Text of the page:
JEAN-PAUL SARTRE (June 21, 1905 – April 15, 1980)
French writer, philosopher, political activist, and proponent of existentialism.
- Published his first and most influential novel in 1938, Nausea.
- Wrote Being and Nothingness in 1943, coining the phrase, “existence precedes essence.”
- Awarded the Nobel Prize for literature in 1964, but declined it.
A towering intellectual figure, Jean-Paul Sartre was a philosopher, novelist, playwright, literary critic, journalist, and political activist who grappled with the deepest questions about what it means to be human and had a profound influence on 20th-century thought. His best-known philosophic work, Being and Nothingness, is one of the foundational texts of existentialism.
Jean-Paul Charles Aymard Sartre was born in Paris, France to Jean-Baptiste Sartre and Anne-Marie Schweitzer. His father, who was an officer in the navy, died two years after Sartre’s birth. His mother elected to return to her parent’s home and raised Sartre in Meudon, a Paris suburb. With the help of her parents, Anne-Marie raised her son and provided him with a great education. Sartre’s grandfather, Charles Schweitzer, began instructing him in classical literature at a young age. Books often provided a means of escape from the frequent bullying he suffered as a child.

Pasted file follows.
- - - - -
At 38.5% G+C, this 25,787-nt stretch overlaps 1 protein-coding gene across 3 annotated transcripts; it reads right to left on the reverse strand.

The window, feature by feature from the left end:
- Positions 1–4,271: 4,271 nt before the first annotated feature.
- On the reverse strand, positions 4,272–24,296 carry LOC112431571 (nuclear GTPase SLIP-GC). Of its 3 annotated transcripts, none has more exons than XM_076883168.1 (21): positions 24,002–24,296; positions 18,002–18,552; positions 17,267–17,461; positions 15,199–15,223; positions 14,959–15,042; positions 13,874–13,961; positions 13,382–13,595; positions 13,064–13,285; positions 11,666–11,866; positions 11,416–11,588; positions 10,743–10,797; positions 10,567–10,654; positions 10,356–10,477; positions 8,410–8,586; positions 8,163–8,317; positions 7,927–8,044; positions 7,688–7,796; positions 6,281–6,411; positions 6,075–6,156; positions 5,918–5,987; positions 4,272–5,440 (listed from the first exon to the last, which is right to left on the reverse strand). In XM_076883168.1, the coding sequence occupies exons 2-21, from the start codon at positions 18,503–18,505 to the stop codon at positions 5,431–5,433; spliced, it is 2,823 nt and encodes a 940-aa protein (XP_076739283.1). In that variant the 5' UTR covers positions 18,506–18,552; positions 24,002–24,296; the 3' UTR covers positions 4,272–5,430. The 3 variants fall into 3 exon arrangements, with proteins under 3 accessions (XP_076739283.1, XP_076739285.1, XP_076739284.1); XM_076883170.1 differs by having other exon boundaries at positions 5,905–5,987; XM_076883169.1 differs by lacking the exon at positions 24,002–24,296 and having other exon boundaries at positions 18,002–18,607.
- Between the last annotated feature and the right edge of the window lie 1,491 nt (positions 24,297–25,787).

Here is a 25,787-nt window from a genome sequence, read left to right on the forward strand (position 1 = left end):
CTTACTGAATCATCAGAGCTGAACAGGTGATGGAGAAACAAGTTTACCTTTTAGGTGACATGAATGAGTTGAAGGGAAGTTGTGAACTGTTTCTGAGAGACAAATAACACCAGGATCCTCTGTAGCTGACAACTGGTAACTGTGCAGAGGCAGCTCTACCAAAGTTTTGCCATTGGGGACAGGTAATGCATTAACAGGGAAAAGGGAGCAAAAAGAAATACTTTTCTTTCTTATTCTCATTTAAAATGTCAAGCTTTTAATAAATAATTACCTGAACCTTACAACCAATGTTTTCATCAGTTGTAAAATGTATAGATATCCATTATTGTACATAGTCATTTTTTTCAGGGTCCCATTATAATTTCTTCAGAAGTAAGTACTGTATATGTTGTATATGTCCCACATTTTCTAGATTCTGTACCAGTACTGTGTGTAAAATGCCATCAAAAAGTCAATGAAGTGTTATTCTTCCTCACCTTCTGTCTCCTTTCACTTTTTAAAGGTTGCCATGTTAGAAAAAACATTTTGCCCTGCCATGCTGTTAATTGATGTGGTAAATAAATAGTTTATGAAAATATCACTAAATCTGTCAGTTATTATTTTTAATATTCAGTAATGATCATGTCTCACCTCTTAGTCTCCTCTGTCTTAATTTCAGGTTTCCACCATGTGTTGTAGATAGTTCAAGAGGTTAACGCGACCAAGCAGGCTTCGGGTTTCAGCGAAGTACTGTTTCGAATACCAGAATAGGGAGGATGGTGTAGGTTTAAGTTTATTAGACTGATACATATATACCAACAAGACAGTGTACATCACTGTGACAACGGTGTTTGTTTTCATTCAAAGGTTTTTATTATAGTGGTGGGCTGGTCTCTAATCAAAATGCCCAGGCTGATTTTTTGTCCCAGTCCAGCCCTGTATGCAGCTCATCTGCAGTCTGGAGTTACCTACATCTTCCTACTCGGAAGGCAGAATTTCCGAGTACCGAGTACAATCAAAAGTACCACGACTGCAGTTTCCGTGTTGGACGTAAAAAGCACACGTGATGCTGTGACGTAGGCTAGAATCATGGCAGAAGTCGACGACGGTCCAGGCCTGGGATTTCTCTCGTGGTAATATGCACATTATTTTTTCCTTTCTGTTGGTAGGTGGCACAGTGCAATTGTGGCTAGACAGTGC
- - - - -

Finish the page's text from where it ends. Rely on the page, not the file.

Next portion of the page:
Sartre was an easily recognizable figure. He suffered from exotropia, a condition that results in the eyes being deviated outward. This condition left Sartre blind in his right eye and the subject of harassment in school.
His mother remarried when Sartre was twelve years old. The new family moved to La Rochelle on the west coast of France. Upon moving, he attended the Cours Hattemer, a private school that produced other well-known alumni. Here, he read an essay, “Time and Free Will,” by the French thinker Henri Bergson that forged his path in philosophy.
He moved on to study at École normale supérieure, from which he graduated in 1929. He earned various credentials in philosophy, ethics and sociology, logic, and other fields of study. While studying, he met Simone de Beauvoir, a student at the University of Paris who would become a French writer, philosopher, feminist thinker, and proponent of existentialism. The two never married because they did not want to conform to cultural norms they deemed far too traditional and oppressive. They maintained an open relationship throughout their long partnership.
In 1931, Sartre began teaching at lycées, French schools designed for students between fifteen and eighteen years. During this part of his career, he became involved in a neo-Hegelian resurgence engendered by the philosophers Alexandre Kojève and Jean Hyppolite.
In 1938 he published his first novel, Nausea, considered one of his best works. The novel follows the story of a historian named Antoine Roquentin. Roquentin takes a retreat to research an 18th-century figure but soon discovers a feeling of nausea when pondering the material world. He soon spirals out of control and begins to believe that he is nonexistent. Written in diary form, the novel laid the groundwork for the principles Sartre would develop as his career matured.